The Post Office network is to get £370m in new funding, the government has announced.
About £160m of the money will be used to protect village community branches, Business Secretary Greg Clark said.
The three-year funding deal, running from next April, comes as the Post Office announced it had moved into profit for the first time in 16 years.
Unions dismissed claims the investment would save the network, arguing that it was just "managing decline".
In addition to the money for village branches, some £210m will be used to modernise services and technology.
The government said it had invested more than £2bn since 2010, leaving a network of around 11,600 branches, extended opening hours and thousands of branches open on a Sunday.
Mr Clark said the Post Office, run by an independent board, was "at the heart of communities across the UK, with millions of customers and small businesses relying on their local branch every day to access a wide range of important services".
He said: "With the network at its most stable in decades, this £370m of government funding will ensure it can continue to modernise and bring further benefits to customers across the UK."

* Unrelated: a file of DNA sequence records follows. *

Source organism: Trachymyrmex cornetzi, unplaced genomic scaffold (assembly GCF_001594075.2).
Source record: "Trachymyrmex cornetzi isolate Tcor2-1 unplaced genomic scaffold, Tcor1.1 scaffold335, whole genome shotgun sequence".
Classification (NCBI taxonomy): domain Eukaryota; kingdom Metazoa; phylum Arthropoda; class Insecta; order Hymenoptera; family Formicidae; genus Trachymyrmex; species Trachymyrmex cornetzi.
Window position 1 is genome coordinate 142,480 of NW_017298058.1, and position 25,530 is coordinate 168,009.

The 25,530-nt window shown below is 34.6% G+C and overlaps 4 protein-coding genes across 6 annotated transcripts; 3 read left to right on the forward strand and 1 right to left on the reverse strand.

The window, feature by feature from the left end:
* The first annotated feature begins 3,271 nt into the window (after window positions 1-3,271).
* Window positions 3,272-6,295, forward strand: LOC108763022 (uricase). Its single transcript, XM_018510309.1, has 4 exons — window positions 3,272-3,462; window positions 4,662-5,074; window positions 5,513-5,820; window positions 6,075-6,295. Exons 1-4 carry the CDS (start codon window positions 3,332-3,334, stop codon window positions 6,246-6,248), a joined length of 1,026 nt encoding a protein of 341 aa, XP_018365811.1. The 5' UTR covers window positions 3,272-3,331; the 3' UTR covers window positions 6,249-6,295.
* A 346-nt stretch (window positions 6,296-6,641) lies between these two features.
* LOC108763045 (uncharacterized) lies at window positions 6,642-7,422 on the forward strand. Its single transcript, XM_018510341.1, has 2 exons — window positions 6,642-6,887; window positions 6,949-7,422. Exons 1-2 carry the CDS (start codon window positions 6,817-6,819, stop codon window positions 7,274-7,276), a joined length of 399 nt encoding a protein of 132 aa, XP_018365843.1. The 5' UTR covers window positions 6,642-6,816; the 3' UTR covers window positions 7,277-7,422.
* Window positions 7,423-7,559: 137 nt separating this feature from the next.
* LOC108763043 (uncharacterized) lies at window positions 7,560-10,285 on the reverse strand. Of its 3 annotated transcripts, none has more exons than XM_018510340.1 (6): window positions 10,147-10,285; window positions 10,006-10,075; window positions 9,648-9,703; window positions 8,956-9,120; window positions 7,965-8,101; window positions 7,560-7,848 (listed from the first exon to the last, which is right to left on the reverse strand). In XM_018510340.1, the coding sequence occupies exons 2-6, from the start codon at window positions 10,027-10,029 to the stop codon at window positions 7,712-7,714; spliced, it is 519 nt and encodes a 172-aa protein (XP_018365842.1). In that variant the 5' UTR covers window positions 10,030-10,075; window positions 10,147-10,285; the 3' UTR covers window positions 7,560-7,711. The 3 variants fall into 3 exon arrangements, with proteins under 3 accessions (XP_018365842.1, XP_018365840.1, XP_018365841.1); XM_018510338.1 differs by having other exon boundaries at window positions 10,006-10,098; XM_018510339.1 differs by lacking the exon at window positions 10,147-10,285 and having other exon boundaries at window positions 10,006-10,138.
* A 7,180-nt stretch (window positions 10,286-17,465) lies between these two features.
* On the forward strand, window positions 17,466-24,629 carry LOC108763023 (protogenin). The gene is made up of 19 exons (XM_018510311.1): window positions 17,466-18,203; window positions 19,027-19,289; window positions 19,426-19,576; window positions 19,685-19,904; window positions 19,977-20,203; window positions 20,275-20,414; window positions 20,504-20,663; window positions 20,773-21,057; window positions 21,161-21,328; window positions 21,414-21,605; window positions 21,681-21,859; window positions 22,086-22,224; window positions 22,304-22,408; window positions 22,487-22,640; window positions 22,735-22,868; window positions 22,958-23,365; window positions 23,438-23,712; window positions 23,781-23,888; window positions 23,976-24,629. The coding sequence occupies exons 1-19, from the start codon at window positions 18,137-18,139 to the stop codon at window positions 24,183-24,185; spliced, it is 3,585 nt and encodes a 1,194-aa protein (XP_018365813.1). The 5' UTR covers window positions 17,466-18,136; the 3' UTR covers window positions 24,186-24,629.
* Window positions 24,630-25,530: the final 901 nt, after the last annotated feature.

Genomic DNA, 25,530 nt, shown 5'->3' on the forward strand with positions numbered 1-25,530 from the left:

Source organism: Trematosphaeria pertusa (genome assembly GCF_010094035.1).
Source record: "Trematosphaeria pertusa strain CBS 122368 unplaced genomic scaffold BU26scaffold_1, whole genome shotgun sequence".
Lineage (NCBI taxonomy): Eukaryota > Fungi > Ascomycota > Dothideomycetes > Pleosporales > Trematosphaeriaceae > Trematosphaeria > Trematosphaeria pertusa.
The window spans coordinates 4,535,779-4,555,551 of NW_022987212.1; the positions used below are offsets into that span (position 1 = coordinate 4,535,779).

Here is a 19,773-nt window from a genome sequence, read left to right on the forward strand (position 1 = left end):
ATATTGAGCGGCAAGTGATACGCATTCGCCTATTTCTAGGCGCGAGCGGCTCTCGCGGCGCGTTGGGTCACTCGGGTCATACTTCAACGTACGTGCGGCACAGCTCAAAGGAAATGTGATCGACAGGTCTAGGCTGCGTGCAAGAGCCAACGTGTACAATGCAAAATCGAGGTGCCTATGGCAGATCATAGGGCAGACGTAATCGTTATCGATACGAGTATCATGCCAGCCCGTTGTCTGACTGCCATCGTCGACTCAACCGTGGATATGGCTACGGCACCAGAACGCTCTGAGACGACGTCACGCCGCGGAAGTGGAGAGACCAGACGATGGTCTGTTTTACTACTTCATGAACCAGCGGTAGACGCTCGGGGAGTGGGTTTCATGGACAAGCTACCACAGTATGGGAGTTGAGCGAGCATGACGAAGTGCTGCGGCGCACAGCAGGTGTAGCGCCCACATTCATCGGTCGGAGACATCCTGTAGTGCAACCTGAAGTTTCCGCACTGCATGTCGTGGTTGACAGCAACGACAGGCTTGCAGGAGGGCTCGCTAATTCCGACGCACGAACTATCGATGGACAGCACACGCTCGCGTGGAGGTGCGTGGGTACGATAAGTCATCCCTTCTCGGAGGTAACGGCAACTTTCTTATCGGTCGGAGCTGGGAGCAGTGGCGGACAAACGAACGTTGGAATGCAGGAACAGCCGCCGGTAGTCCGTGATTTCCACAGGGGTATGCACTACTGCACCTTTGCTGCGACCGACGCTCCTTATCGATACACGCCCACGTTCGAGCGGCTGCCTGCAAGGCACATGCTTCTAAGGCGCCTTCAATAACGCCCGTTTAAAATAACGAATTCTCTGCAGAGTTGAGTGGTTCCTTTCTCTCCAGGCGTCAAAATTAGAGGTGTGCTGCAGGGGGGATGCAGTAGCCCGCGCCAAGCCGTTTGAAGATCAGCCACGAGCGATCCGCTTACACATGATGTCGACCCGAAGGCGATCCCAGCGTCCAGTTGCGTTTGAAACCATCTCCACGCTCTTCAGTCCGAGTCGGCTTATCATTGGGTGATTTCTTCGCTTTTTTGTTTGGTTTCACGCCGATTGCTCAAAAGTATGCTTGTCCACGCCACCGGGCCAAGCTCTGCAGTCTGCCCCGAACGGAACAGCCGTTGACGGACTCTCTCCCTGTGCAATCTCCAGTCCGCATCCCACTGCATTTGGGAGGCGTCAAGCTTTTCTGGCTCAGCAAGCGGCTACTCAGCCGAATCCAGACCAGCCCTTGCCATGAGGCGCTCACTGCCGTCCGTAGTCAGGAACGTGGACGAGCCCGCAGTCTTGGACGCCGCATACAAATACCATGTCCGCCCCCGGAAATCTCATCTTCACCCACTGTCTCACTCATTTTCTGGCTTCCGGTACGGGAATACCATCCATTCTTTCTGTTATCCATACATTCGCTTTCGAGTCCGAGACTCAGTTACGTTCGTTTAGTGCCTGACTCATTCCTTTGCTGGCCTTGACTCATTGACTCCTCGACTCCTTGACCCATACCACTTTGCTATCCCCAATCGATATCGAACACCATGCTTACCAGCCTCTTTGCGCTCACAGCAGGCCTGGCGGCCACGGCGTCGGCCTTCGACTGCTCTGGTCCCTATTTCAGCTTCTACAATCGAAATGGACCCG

Alongside the announcement, the Post Office revealed that it made £13m in the last financial year.
Paula Vennells, its chief executive, described this as "a major milestone in the Post Office's journey to a sustainable and successful business".
She added that "we are better placed than ever to embrace the future".
But a spokesman for the Communication Workers Union said the government "was dressing up" the announcement as good news.
In reality, the network was facing a funding cut, and the turnaround in profits was achieved from branch closures and thousands of job cuts, the CWU said.
Brian Scott, of the Unite union, said the Post Office lacked a "coherent strategy for the future" and said that profits were being achieved through a "slash-and-burn approach".